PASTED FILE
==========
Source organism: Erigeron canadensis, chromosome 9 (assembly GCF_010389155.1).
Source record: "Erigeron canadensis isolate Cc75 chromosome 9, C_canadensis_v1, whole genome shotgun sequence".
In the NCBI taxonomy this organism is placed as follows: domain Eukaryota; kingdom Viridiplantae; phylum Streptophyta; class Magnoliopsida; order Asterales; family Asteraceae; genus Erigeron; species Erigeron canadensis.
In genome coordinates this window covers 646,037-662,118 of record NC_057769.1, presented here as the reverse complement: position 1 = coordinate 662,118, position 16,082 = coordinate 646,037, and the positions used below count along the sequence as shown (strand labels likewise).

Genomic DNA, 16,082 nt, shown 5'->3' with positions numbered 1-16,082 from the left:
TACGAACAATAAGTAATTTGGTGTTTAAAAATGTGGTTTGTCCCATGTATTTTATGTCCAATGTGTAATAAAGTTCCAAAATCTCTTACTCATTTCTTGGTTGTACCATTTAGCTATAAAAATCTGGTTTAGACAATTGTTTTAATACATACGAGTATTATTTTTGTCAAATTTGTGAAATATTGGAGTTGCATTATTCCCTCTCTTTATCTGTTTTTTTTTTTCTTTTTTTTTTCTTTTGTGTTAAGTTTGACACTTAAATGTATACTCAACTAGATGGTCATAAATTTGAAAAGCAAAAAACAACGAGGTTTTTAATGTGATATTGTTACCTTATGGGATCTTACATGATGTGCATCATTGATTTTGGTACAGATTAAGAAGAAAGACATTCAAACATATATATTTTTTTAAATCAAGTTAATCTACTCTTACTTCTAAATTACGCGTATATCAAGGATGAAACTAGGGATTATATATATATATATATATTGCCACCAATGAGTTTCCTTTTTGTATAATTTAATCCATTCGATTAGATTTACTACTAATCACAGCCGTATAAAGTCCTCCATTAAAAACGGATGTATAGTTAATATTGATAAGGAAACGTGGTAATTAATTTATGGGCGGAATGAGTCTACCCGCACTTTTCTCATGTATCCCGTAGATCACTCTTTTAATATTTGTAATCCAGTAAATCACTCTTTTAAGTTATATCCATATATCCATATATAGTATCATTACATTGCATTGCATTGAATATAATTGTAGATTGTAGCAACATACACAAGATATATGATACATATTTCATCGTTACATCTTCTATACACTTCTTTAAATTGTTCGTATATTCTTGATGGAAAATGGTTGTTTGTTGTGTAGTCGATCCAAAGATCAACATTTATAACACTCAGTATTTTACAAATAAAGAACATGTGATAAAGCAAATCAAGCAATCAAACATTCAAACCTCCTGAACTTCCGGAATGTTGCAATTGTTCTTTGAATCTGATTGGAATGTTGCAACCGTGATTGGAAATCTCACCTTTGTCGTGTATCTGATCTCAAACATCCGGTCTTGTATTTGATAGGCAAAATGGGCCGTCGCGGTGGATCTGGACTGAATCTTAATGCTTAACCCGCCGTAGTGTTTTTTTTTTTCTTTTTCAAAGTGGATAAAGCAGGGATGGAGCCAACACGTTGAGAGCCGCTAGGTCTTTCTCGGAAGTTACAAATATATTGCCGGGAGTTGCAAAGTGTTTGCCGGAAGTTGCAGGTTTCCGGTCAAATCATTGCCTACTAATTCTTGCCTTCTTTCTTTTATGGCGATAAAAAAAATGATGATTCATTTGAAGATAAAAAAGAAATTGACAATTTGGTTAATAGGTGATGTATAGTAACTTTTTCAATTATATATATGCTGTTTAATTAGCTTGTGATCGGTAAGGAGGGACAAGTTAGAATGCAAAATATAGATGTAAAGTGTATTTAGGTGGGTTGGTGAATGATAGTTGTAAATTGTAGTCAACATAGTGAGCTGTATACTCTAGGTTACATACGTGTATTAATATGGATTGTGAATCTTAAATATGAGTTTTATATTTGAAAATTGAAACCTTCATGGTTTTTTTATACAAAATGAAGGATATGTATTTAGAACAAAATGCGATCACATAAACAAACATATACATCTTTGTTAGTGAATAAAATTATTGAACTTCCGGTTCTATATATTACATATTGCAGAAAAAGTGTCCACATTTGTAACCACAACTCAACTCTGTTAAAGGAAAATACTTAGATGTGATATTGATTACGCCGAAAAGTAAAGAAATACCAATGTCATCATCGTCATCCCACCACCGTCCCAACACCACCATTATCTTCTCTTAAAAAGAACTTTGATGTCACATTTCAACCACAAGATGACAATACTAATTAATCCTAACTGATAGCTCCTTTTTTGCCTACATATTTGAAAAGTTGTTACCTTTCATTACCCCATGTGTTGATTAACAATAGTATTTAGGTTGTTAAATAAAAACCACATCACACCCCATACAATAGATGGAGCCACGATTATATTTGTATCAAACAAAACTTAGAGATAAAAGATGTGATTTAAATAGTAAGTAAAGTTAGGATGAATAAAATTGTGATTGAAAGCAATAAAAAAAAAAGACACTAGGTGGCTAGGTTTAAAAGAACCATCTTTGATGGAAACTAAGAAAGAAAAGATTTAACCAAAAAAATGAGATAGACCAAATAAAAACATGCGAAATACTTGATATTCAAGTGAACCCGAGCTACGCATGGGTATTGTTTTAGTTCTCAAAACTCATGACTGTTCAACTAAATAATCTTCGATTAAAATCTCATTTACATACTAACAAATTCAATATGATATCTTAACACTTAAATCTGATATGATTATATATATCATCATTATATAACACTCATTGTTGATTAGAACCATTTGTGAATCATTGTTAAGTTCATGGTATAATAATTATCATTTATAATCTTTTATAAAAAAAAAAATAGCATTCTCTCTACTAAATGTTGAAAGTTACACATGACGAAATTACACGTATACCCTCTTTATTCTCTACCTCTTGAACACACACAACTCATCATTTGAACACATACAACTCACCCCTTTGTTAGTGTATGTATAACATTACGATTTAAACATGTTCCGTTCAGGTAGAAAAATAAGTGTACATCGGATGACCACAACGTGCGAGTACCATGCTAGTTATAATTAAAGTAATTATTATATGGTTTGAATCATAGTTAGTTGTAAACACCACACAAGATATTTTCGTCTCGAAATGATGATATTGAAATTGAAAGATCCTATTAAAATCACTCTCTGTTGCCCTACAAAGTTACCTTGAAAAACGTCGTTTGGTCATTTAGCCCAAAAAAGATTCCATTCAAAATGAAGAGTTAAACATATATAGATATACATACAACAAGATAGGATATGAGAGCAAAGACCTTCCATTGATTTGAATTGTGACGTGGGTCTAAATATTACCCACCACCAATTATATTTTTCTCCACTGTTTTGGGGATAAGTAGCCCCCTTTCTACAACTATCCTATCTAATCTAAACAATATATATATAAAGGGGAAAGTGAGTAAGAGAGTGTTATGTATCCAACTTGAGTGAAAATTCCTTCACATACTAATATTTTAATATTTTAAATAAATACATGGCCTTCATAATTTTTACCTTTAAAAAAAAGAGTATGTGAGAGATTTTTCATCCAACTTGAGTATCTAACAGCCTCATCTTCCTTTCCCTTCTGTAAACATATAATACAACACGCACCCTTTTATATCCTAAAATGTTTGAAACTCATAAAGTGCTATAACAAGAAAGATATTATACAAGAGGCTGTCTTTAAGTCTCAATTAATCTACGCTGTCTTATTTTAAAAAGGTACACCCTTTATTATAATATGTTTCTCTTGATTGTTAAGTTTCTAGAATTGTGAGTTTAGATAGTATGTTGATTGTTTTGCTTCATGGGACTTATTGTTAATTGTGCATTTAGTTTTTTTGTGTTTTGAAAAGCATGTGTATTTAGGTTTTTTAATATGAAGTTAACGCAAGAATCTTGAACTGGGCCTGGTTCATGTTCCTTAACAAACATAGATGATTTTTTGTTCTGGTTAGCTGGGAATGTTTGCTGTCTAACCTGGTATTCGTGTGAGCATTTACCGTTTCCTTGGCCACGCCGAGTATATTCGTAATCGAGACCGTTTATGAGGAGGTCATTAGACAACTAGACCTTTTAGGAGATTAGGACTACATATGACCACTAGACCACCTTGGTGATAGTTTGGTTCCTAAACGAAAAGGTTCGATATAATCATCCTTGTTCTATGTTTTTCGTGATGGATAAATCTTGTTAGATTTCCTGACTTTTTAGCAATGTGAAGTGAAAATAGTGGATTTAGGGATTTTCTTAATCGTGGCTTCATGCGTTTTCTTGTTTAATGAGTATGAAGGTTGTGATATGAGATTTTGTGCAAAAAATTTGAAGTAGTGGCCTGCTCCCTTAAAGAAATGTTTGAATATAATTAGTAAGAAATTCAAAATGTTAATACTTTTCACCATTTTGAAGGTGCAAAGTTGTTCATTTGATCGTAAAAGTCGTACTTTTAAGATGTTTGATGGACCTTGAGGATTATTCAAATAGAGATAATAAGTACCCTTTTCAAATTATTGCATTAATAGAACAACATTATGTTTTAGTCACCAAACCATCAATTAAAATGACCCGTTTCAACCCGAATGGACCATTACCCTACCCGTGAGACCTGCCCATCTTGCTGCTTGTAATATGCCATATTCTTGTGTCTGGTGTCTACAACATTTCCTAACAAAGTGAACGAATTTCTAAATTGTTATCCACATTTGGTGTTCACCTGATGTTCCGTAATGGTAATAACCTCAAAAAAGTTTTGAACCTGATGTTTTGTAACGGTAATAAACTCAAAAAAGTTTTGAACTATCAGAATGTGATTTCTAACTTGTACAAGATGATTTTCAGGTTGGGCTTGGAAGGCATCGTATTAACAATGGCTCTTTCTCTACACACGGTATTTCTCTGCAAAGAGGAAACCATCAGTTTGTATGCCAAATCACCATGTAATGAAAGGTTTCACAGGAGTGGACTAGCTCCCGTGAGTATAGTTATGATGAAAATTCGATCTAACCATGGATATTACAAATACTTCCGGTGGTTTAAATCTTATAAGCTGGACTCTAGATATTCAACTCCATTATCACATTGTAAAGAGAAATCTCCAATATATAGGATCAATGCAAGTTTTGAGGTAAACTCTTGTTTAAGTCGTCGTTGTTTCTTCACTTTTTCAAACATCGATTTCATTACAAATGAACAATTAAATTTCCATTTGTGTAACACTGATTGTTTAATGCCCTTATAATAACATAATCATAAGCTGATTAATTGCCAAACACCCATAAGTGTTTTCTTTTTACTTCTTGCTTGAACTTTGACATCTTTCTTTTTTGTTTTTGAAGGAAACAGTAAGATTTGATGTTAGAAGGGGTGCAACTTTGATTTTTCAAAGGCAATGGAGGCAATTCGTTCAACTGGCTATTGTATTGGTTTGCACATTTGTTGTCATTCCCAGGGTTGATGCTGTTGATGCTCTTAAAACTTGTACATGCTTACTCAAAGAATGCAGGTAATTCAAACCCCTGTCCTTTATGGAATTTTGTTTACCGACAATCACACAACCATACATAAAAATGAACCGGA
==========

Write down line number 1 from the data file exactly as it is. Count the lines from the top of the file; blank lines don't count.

Source organism: Erigeron canadensis, chromosome 9 (assembly GCF_010389155.1).